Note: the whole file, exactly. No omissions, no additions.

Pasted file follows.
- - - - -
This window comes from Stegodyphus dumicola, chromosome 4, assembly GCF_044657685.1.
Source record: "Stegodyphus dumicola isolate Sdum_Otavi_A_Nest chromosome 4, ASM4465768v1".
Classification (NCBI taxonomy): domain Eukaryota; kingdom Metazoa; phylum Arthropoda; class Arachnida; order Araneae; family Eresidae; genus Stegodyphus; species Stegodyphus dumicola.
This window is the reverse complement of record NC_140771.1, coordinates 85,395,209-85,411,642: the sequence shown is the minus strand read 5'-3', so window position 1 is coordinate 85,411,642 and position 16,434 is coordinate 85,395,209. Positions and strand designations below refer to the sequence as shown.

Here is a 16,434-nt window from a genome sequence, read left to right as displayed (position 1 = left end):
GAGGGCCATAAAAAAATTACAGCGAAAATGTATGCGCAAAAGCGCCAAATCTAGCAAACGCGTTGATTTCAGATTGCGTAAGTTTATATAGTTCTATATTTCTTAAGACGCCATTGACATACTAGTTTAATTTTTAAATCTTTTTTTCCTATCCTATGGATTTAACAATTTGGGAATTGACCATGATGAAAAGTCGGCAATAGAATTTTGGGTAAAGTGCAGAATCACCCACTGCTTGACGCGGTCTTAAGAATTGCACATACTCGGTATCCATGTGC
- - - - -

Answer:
This window comes from Stegodyphus dumicola, chromosome 4, assembly GCF_044657685.1.
Source record: "Stegodyphus dumicola isolate Sdum_Otavi_A_Nest chromosome 4, ASM4465768v1".
Classification (NCBI taxonomy): domain Eukaryota; kingdom Metazoa; phylum Arthropoda; class Arachnida; order Araneae; family Eresidae; genus Stegodyphus; species Stegodyphus dumicola.
This window is the reverse complement of record NC_140771.1, coordinates 85,395,209-85,411,642: the sequence shown is the minus strand read 5'-3', so window position 1 is coordinate 85,411,642 and position 16,434 is coordinate 85,395,209. Positions and strand designations below refer to the sequence as shown.

Here is a 16,434-nt window from a genome sequence, read left to right as displayed (position 1 = left end):
GAGGGCCATAAAAAAATTACAGCGAAAATGTATGCGCAAAAGCGCCAAATCTAGCAAACGCGTTGATTTCAGATTGCGTAAGTTTATATAGTTCTATATTTCTTAAGACGCCATTGACATACTAGTTTAATTTTTAAATCTTTTTTTCCTATCCTATGGATTTAACAATTTGGGAATTGACCATGATGAAAAGTCGGCAATAGAATTTTGGGTAAAGTGCAGAATCACCCACTGCTTGACGCGGTCTTAAGAATTGCACATACTCGGTATCCATGTGC